Detroit Red Wings, Vancouver Canucks, Chicago Blackhawks: Vying for control.

These three teams represent the most hostile threats to anyone looking to dominate the Western Conference.  The Red Wings are always an elite team, and having an uncanny ability to pull the most out of their skaters might actually make Modano a relevant player again.  That is a scary prospect.  So long as the Wings stay healthy this year, they will be a force.  The Kings should count their lucky stars to split this season series.

The Vancouver Canucks are easily the most improved team in the Western Conference.  While their blueline lacks superstar talent, it is stacked as deeply as any in the league.  Adding Keith Ballard and Dan Hamuis gives the Canucks a punishing group of blueliners, capable of quickly moving pucks, putting them in the net and giving opposing forwards wounds to lick.  Up front they lost none of their top talent, though Alex Burrows will start the season on the injured reserve, but added important depth in Manny Malhotra and Raffi Torres.  The Canucks are primed and ready to take the Sharks place as Western Conference champions, but will need Roberto Luongo to de-flop his fishness in the post-season if the first 82 games they play are going to mean anything.  This is one season series the Kings can easily lose.

The Chicago Blackhawks like to think they can repeat their Stanley Cup performance.  After all, they still have their elite talent in Jonathan Toews, Patrick Kane, Duncan Keith, Brent Seabrook and Marian Hossa.  However they lost several impact players like Andrew Ladd, Dustin Byfuglien, Kris Versteeg and many others, most notably Antti Neimi.  The Blackhawks will once again be a powerhouse in the West although they did add Marty Turco and for that they have my pity.  The Kings can win this season series, but will be happy to walk away with a split.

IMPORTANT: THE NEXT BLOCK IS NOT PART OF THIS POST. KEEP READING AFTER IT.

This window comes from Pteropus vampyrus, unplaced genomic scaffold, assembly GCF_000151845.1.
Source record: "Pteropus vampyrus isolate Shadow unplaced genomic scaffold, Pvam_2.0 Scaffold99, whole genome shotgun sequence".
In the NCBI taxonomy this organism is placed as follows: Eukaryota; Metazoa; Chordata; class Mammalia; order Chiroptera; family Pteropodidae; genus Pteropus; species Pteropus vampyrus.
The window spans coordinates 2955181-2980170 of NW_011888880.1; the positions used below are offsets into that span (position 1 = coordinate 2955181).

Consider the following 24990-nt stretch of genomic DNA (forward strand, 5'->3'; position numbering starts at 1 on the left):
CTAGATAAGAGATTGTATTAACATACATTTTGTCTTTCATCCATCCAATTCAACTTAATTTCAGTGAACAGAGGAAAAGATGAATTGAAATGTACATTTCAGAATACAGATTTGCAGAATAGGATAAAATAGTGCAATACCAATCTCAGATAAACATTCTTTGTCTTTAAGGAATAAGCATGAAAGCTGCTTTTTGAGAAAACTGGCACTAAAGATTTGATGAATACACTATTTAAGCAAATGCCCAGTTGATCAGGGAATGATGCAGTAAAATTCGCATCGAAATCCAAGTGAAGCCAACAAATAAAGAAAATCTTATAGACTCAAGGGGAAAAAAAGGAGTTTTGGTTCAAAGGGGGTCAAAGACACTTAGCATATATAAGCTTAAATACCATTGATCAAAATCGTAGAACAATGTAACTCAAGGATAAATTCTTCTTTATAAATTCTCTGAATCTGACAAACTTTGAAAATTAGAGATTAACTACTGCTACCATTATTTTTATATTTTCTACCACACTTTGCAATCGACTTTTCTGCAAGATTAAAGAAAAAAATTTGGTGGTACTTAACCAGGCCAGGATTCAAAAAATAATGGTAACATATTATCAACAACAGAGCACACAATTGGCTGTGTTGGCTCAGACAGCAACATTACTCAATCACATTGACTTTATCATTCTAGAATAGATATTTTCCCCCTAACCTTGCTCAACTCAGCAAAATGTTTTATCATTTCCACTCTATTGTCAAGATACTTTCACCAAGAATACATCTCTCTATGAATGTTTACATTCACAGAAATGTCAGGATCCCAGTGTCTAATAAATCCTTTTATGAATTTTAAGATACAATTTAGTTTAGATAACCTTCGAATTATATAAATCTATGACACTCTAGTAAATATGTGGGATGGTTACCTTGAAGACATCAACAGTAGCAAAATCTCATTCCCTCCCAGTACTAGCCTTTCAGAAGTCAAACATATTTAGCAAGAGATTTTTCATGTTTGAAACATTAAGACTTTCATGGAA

The rest of the West.

This category is comprised of the Colorado Avalanche, Nashville Predators, St. Louis Blues, Edmonton Oilers, Calgary Flames, Columbus Bluejackets and Minnesota Wild.  Out of these teams the Predators present the Kings’ biggest challenge.  The Kings have long struggled to solve the pesky and gritty game that coach Barry Trotz employs.  Though they lost Jason Arnott, picking up Matthew Lombardi, Sergei Kostitsyn and expected improvement from the young and powerful Colin Wilson make the Predators a formidable opponent.  The Kings only managed 1 win in 4 games against the team from Dixie Land last year and if they double that win total in 2010-2011, this Kings’ fan will be pleased.

The Colorado Avalanche seem like a team on the rise.  Bobby has a phrase for statements like that.  Pfft.  Matt Duchene may be the real deal, but I am not convinced that Craig Anderson is, nor do I think Kyle Quincey is capable of being the #1 defensemen on a team worth worrying about.

The rest of those teams are what the Kings should be viewing as cannon fodder.  The points that should be easy, provided they do not rest of their laurels.  While every game needs to be taken seriously, and every point should be wanted equally, some points should be downright guaranteed.  Those points which the Blues, Wild, Bluejackets, Flames and Oilers hold must be used by the Kings to sharpen their teeth and cache built up for the inevitable (though infrequent) losses against the elite teams.  This sounds harsh, but remember this is war and not the kind where you take prisoners.  When an opponent crosses your path, they must be dispatched without remorse.